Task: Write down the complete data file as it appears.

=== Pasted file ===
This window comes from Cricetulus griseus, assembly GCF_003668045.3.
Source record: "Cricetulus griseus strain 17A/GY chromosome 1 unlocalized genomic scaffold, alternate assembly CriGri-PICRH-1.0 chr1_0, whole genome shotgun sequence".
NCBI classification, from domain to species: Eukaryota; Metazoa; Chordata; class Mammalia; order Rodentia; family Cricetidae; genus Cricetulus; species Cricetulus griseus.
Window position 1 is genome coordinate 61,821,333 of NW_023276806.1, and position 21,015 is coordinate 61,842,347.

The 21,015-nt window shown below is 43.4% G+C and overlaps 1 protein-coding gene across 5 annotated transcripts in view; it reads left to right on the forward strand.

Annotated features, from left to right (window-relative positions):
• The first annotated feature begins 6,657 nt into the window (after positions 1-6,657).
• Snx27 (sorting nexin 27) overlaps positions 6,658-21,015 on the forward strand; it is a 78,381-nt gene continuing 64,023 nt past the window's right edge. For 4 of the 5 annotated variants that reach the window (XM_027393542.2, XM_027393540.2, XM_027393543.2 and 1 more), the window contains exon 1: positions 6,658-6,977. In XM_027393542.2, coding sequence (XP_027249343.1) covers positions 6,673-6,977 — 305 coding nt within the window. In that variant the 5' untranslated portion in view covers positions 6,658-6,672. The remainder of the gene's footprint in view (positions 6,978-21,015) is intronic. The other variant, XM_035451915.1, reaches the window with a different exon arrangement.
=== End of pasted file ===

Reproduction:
This window comes from Cricetulus griseus, assembly GCF_003668045.3.
Source record: "Cricetulus griseus strain 17A/GY chromosome 1 unlocalized genomic scaffold, alternate assembly CriGri-PICRH-1.0 chr1_0, whole genome shotgun sequence".
NCBI classification, from domain to species: Eukaryota; Metazoa; Chordata; class Mammalia; order Rodentia; family Cricetidae; genus Cricetulus; species Cricetulus griseus.
Window position 1 is genome coordinate 61,821,333 of NW_023276806.1, and position 21,015 is coordinate 61,842,347.

The 21,015-nt window shown below is 43.4% G+C and overlaps 1 protein-coding gene across 5 annotated transcripts in view; it reads left to right on the forward strand.

Annotated features, from left to right (window-relative positions):
• The first annotated feature begins 6,657 nt into the window (after positions 1-6,657).
• Snx27 (sorting nexin 27) overlaps positions 6,658-21,015 on the forward strand; it is a 78,381-nt gene continuing 64,023 nt past the window's right edge. For 4 of the 5 annotated variants that reach the window (XM_027393542.2, XM_027393540.2, XM_027393543.2 and 1 more), the window contains exon 1: positions 6,658-6,977. In XM_027393542.2, coding sequence (XP_027249343.1) covers positions 6,673-6,977 — 305 coding nt within the window. In that variant the 5' untranslated portion in view covers positions 6,658-6,672. The remainder of the gene's footprint in view (positions 6,978-21,015) is intronic. The other variant, XM_035451915.1, reaches the window with a different exon arrangement.